The problem with mass murderers is it’s so hard to make them fit a narrative.
Remember the corrections from people like The Nation’s Eric Alterman and HuffPo’s Elise Foley after a DHS report tying Jared Loughner to a white advocacy website turned out to be just “brainstorming”?
Then when even the Anti-Defamation League had trouble claiming Loughner was an anti-Semite, we blamed Sarah Palin, because what kind of adult wouldn’t fly into a homicidal rage at the sight of bullseyes on a map?
Then when even that strained credulity, the culprit became “anti-government, pro-gun, xenophobic populism.” You know, the stuff all those hayseeds in flyover country believe. Nevermind that one of his childhood friends claimed that Loughner’s politics were left-wing, he smoked pot, and at one time listened to the radical anti-capitalist band Anti-Flag.
This is not an isolated incident. Remember when ABC reported falsely that James Holmes was a tea party member? Or Robert Wright ignoring Joseph Stack’s admiration for communism so he could claim in The New York Times that he was the first “Tea Party Terrorist.”
It’s almost as if they were hoping for something.
Not only does the media systematically inflate any connection between violent people and right-wing politics, it also downplays things like Elliot Rodger being a “fairness”-obsessed fan of “The Young Turks” or Christopher Dorner’s admiration for MSNBC stars. For example, as CNN’s Peter Bergen and David Sterman informed us in a whopper of a parenthetical back in April, there is no such thing as a left-wing terrorist:
Although a variety of left-wing militants and environmental extremists have carried out violent attacks for political reasons against property and individuals since 9/11, none have been linked to a lethal attack, according to research by the New America Foundation.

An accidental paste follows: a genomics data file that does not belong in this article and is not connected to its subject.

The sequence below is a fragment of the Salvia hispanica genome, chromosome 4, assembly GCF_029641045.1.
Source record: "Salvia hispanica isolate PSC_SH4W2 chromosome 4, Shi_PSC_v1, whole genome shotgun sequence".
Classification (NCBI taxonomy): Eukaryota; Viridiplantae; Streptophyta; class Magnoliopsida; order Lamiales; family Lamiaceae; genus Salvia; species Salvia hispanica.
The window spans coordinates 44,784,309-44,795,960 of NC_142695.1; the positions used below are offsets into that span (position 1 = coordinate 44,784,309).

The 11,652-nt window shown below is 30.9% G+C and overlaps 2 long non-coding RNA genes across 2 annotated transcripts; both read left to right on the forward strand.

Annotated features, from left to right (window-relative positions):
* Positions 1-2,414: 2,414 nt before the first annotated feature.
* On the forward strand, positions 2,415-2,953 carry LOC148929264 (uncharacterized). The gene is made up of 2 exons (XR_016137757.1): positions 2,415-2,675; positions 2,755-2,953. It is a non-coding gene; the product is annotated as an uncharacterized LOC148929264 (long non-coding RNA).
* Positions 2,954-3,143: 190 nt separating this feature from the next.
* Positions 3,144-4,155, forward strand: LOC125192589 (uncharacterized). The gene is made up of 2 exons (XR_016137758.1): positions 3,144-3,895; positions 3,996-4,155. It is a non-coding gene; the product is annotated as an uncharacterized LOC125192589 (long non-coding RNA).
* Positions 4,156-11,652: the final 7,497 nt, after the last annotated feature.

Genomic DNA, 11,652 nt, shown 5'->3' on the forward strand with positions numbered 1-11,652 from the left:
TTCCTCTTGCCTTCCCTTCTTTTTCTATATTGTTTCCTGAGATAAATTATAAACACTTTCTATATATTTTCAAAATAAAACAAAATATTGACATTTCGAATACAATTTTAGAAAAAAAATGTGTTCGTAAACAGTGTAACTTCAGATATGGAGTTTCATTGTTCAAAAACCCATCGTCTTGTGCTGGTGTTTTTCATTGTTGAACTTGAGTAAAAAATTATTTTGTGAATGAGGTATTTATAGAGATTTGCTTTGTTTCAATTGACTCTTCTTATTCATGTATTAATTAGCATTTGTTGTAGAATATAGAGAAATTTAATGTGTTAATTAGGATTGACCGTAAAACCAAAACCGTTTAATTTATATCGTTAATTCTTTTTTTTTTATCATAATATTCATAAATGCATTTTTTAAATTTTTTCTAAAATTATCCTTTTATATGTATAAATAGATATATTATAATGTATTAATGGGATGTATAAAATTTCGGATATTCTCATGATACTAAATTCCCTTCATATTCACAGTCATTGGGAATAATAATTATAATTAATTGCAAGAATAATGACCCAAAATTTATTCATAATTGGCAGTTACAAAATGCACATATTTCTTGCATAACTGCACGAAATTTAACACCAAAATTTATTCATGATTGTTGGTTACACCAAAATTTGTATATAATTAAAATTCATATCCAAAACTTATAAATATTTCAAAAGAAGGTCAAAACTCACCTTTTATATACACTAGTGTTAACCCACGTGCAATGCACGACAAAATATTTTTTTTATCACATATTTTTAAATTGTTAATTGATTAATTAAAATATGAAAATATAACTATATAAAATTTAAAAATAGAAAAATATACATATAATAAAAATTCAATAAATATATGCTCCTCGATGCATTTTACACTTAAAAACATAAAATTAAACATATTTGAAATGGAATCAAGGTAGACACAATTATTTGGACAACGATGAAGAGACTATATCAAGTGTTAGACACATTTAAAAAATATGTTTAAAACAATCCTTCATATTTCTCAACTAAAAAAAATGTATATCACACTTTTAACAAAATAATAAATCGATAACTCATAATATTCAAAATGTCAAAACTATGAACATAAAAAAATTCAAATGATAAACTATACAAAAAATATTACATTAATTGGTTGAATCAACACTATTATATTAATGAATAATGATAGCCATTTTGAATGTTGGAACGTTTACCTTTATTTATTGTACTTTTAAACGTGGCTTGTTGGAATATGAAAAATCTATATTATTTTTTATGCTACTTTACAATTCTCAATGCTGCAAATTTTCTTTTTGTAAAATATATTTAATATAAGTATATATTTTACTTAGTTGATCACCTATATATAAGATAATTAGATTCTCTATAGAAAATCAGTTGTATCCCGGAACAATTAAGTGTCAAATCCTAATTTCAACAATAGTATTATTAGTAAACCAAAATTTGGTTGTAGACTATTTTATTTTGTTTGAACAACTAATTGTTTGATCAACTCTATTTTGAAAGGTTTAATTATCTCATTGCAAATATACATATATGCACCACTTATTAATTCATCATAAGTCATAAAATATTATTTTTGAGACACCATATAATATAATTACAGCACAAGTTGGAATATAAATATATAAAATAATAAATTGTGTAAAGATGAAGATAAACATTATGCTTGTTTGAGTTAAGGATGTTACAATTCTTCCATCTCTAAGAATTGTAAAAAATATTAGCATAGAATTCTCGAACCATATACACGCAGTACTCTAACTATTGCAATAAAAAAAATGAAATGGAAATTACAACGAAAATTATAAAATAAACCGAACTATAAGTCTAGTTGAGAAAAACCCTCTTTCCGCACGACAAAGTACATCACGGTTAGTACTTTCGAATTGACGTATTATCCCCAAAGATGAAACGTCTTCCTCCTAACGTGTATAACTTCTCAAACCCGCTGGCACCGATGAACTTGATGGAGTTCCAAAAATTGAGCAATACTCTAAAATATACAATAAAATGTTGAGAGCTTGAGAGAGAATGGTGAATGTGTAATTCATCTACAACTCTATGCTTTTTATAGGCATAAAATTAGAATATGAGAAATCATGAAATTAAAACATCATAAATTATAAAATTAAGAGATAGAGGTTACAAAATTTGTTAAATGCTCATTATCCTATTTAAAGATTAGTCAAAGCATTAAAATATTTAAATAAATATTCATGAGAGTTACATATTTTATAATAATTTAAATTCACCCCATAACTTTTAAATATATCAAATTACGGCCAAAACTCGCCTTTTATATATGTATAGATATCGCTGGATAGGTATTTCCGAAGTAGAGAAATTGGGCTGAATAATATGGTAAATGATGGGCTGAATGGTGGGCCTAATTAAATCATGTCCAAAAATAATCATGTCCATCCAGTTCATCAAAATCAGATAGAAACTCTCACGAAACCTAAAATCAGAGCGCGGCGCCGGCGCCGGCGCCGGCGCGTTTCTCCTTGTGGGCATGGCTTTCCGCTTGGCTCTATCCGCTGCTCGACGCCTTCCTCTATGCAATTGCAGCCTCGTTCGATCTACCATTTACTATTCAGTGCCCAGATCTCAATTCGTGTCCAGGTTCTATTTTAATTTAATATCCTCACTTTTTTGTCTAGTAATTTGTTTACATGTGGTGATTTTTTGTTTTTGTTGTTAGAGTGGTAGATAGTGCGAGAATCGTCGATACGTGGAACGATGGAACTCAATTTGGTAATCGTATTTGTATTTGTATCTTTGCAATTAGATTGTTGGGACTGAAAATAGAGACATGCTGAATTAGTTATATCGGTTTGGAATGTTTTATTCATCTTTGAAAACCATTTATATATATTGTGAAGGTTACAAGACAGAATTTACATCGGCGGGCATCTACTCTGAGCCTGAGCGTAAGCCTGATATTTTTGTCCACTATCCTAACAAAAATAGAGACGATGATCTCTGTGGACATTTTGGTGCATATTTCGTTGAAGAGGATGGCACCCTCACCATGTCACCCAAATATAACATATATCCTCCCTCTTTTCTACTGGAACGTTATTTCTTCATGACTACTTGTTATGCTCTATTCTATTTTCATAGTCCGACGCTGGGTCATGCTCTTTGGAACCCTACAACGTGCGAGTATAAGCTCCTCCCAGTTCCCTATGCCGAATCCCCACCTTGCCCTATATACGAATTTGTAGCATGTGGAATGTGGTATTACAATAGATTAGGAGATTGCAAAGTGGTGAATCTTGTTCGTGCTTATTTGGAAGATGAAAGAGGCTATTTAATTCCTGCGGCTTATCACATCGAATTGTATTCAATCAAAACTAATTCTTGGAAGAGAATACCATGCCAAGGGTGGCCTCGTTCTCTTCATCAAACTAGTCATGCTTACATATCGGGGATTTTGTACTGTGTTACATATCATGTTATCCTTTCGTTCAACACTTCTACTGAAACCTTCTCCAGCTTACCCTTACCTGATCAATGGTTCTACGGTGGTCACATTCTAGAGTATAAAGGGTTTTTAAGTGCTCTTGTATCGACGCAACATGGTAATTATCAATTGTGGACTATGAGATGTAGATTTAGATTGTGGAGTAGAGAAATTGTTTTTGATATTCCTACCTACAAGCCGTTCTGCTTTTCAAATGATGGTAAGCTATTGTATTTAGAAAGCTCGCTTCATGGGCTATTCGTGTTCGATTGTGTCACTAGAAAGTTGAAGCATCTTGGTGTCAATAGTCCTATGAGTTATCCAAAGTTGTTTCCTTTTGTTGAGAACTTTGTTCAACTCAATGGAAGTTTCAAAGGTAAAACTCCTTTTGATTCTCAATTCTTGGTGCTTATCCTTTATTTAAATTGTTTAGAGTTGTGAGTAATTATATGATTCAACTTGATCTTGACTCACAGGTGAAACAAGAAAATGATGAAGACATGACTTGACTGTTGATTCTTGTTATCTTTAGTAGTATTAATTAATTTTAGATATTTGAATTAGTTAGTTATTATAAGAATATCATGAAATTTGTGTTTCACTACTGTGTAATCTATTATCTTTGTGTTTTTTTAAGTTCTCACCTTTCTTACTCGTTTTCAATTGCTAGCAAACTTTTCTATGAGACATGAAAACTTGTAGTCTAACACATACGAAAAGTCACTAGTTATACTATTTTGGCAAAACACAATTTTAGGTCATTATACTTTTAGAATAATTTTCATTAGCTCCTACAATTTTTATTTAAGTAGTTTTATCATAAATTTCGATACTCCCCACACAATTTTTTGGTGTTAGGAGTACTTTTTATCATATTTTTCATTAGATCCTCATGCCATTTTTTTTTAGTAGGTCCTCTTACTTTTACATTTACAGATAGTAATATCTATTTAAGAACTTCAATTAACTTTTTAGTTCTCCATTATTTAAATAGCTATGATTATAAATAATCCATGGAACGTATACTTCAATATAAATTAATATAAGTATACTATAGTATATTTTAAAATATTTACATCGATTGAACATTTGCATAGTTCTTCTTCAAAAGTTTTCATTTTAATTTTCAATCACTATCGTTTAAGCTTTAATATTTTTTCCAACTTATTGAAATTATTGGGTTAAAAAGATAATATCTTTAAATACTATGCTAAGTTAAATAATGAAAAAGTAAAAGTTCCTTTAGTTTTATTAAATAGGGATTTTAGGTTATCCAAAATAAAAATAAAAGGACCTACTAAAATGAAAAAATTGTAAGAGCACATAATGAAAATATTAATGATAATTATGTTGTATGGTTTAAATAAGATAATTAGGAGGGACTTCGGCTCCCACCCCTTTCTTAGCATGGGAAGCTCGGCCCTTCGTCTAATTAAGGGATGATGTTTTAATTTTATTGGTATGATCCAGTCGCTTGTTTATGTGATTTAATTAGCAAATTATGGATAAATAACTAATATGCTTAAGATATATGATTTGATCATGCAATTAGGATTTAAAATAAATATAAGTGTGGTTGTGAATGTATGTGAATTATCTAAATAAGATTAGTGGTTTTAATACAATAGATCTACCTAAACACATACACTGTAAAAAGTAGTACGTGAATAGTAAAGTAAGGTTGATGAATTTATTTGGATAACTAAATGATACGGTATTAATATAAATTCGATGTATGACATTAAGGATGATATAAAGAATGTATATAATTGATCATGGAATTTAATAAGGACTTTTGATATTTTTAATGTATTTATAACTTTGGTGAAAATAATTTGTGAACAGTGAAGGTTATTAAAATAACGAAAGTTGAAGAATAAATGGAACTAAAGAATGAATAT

This is in a piece claiming right-wing domestic terrorism is more dangerous than Islamic Jihad, which makes sense if you’re the sort of person who can believe the Fort Hood shooting was an act of workplace violence.
Yet bless his little hirsute heart, Greg Mitchell at The Nation just can’t seem to figure out why the television won’t call them terrorists just yet. Given all the above, I’m wondering the same thing, but I’m guessing it’s roughly for the same reason the papers call the recently-released Volkert van der Graaf — who assassinated a Dutch politician for his anti-immigration views — an “animal rights activist.”
For Sunday morning’s shooting in Las Vegas, in which Jerad and Amanda Miller allegedly shot two police officers and a bystander before the latter took both of their lives, no such dissembling is required. We appear to have on our hands a pair of bona fide right-wing terrorists — cosplaying Cliven Bundy supporters, Mickey and Mallory with a head full of meth and Alex Jones. Amanda Miller even claimed on her Facebook that she worked for Hobby Lobby. They’re just perfect:
The shooters then stripped the officers of their weapons and ammunition and badges, according to a law enforcement official with knowledge of the investigation. They then covered the officers with something that featured the Gadsden flag, a yellow banner with a coiled snake above the words, “Don’t tread on Me.”
The flag is named for Christopher Gadsden, a Revolutionary War general who designed it. It has recently come back in vogue as an adopted symbol of the American tea party movement…
The rest of the media seems to have decided the pair were white supremacists, which is fair enough given the alleged swastika stamp on the still-unreleased manifesto they left on one of the bodies. JM Berger doubts that label fits, and that they were “starting to look like Patriot Movement to me.”